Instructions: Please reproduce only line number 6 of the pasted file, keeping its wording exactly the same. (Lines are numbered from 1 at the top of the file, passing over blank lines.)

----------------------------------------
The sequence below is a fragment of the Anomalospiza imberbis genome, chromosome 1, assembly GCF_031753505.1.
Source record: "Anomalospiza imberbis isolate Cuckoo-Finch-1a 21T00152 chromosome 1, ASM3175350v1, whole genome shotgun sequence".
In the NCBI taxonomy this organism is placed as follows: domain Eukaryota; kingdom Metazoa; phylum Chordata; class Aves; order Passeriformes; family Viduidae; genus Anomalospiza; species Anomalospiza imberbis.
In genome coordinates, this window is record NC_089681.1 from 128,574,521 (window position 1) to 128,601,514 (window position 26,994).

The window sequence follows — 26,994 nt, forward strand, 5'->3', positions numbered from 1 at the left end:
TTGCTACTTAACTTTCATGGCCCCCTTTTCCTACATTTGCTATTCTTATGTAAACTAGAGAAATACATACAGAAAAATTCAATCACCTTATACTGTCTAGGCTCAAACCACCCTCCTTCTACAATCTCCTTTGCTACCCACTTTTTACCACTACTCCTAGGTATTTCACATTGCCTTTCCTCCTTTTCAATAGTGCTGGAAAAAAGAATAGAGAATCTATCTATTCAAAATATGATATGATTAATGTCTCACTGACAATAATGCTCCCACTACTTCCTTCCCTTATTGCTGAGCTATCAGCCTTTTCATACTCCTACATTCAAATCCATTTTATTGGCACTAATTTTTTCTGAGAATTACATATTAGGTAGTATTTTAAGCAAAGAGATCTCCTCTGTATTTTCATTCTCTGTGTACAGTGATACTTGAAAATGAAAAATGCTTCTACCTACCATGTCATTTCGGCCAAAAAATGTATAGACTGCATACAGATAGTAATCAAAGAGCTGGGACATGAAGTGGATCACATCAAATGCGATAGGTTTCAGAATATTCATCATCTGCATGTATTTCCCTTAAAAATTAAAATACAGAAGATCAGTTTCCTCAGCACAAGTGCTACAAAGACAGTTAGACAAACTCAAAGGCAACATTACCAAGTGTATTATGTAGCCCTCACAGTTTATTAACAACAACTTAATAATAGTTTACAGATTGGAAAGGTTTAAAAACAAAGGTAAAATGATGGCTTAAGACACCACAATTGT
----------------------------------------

TTGCTACTTAACTTTCATGGCCCCCTTTTCCTACATTTGCTATTCTTATGTAAACTAGAGAAATACATACAGAAAAATTCAATCACCTTATACTGTCTAGGCTCAAACCACCCTCCTTCTACAATCTCCTTTGCTACCCACTTTTTACCACTACTCCTAGGTATTTCACATTGCCTTTCCTCCTTTTCAATAGTGCTGGAAAAAAGAATAGAGAATCTATCTATTCAAAATATGATATGATTAATGTCTCACTGACAATAATGCTCCCACTACTTCCTTCCCTTATTGCTGAGCTATCAGCCTTTTCATACTCCTACATTCAAATCCATTTTATTGGCACTAATTTTTTCTGAGAATTACATATTAGGTAGTATTTTAAGCAAAGAGATCTCCTCTGTATTTTCATTCTCTGTGTACAGTGATACTTGAAAATGAAAAATGCTTCTACCTACCATGTCATTTCGGCCAAAAAATGTATAGACTGCATACAGATAGTAATCAAAGAGCTGGGACATGAAGTGGATCACATCAAATGCGATAGGTTTCAGAATATTCATCATCTGCATGTATTTCCCTTAAAAATTAAAATACAGAAGATCAGTTTCCTCAGCACAAGTGCTACAAAGACAGTTAGACAAACTCAAAGGCAACATTACCAAGTGTATTATGTAGCCCTCACAGTTTATTAACAACAACTTAATAATAGTTTACAGATTGGAAAGGTTTAAAAACAAAGGTAAAATGATGGCTTAAGACACCACAATTGT